Goat - Requiem (Rocket Recordings) 2016
In World Music, Goat created one of the most exultant debuts of the decade, a dervish-like rush of colour and sound that you couldn’t help but shake your ass to – in comparison, Requiem is a kick-back-and-contemplate-existence kind of effort, based more in the realm of the spirits than of the senses.
This isn’t a complete overhaul in terms of the core of the collective’s essence – indeed, they remain one of the finest rhythmically-driven musical conquistadors, able to sample from around the globe and seamlessly absorb what they find into their own Scando-primitivist soundscapes – but the dynamics have shifted towards subtlety; “Trouble In The Streets” is a close sibling to Goat’s early works, a balmy jam that fuses West Indian charm and Haight-Ashbury sensibility, yet it never attempts to mimic those fevered heights. Elsewhere, opener “Union Of Sun And Moon” takes the album’s title literally, the wailing vocals now imbued with a reverential air, and “Goatband” is a deeply groovy cut, growing more restless and unpredictable with time, but always keeping a tight grasp on the long, undulating rhythm that keeps it centred.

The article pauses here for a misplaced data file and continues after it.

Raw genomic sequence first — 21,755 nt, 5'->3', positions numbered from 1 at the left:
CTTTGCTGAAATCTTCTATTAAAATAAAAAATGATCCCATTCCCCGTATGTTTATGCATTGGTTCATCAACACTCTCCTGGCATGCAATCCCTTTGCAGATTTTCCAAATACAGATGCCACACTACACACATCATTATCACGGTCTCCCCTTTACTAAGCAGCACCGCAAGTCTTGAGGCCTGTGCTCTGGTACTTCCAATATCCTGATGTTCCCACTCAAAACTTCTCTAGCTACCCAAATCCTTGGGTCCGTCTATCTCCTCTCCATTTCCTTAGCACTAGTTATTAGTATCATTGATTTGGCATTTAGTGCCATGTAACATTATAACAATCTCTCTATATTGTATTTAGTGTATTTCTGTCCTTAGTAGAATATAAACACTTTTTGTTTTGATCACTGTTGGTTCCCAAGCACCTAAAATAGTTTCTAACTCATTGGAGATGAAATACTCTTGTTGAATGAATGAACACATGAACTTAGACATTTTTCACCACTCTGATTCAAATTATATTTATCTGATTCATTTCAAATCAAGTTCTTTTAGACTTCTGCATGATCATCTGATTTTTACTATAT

It’s a smooth album that picks up on the braver stabs of Commune and develops them fully, experimenting with texture and tone in a way that they had hitherto not dared; if World Music harnessed the chaotic power of fire and Commune the steady, sometimes wavering flow of water, this is air – moving imperceptibly and effortlessly, blessed with the strength that only comes with perfect focus.